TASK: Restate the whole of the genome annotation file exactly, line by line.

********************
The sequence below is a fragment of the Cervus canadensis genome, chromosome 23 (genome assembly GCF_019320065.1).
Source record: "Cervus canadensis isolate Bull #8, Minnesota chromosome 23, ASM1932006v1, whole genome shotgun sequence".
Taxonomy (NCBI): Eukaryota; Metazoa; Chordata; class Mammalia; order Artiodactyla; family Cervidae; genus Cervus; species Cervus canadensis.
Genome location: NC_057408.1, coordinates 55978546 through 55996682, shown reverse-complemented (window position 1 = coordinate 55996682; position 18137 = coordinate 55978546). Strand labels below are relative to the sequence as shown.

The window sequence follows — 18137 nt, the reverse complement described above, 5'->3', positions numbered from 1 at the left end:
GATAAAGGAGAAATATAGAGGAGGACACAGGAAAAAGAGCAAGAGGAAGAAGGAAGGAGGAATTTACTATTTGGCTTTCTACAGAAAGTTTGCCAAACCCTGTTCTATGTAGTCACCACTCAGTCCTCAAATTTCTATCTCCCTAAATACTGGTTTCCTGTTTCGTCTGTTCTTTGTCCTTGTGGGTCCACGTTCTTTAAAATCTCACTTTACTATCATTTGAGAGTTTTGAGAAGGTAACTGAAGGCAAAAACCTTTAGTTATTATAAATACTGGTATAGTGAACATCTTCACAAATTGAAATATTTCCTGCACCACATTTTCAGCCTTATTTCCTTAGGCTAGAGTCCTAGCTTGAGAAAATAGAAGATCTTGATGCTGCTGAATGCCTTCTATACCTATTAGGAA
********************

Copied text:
The sequence below is a fragment of the Cervus canadensis genome, chromosome 23 (genome assembly GCF_019320065.1).
Source record: "Cervus canadensis isolate Bull #8, Minnesota chromosome 23, ASM1932006v1, whole genome shotgun sequence".
Taxonomy (NCBI): Eukaryota; Metazoa; Chordata; class Mammalia; order Artiodactyla; family Cervidae; genus Cervus; species Cervus canadensis.
Genome location: NC_057408.1, coordinates 55978546 through 55996682, shown reverse-complemented (window position 1 = coordinate 55996682; position 18137 = coordinate 55978546). Strand labels below are relative to the sequence as shown.

The window sequence follows — 18137 nt, the reverse complement described above, 5'->3', positions numbered from 1 at the left end:
GATAAAGGAGAAATATAGAGGAGGACACAGGAAAAAGAGCAAGAGGAAGAAGGAAGGAGGAATTTACTATTTGGCTTTCTACAGAAAGTTTGCCAAACCCTGTTCTATGTAGTCACCACTCAGTCCTCAAATTTCTATCTCCCTAAATACTGGTTTCCTGTTTCGTCTGTTCTTTGTCCTTGTGGGTCCACGTTCTTTAAAATCTCACTTTACTATCATTTGAGAGTTTTGAGAAGGTAACTGAAGGCAAAAACCTTTAGTTATTATAAATACTGGTATAGTGAACATCTTCACAAATTGAAATATTTCCTGCACCACATTTTCAGCCTTATTTCCTTAGGCTAGAGTCCTAGCTTGAGAAAATAGAAGATCTTGATGCTGCTGAATGCCTTCTATACCTATTAGGAA